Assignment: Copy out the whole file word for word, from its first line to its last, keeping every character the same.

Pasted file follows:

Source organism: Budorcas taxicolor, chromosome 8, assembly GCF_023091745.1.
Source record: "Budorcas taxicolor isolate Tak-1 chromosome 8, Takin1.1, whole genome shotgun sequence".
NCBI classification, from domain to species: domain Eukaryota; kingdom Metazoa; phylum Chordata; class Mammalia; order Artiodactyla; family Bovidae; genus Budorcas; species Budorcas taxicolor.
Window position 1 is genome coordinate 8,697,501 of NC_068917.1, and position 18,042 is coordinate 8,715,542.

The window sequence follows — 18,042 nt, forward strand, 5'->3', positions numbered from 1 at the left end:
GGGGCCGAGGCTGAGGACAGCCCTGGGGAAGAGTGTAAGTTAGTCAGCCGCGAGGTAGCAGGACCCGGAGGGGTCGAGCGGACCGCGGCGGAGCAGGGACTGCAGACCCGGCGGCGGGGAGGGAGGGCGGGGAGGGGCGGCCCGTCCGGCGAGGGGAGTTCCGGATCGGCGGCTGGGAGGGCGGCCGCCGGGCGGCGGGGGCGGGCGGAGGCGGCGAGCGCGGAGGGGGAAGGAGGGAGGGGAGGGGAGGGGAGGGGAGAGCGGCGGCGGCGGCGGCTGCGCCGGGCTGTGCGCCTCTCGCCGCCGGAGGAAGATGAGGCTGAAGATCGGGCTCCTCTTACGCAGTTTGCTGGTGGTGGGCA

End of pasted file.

Source organism: Budorcas taxicolor, chromosome 8, assembly GCF_023091745.1.
Source record: "Budorcas taxicolor isolate Tak-1 chromosome 8, Takin1.1, whole genome shotgun sequence".
NCBI classification, from domain to species: domain Eukaryota; kingdom Metazoa; phylum Chordata; class Mammalia; order Artiodactyla; family Bovidae; genus Budorcas; species Budorcas taxicolor.
Window position 1 is genome coordinate 8,697,501 of NC_068917.1, and position 18,042 is coordinate 8,715,542.

The window sequence follows — 18,042 nt, forward strand, 5'->3', positions numbered from 1 at the left end:
GGGGCCGAGGCTGAGGACAGCCCTGGGGAAGAGTGTAAGTTAGTCAGCCGCGAGGTAGCAGGACCCGGAGGGGTCGAGCGGACCGCGGCGGAGCAGGGACTGCAGACCCGGCGGCGGGGAGGGAGGGCGGGGAGGGGCGGCCCGTCCGGCGAGGGGAGTTCCGGATCGGCGGCTGGGAGGGCGGCCGCCGGGCGGCGGGGGCGGGCGGAGGCGGCGAGCGCGGAGGGGGAAGGAGGGAGGGGAGGGGAGGGGAGGGGAGAGCGGCGGCGGCGGCGGCTGCGCCGGGCTGTGCGCCTCTCGCCGCCGGAGGAAGATGAGGCTGAAGATCGGGCTCCTCTTACGCAGTTTGCTGGTGGTGGGCA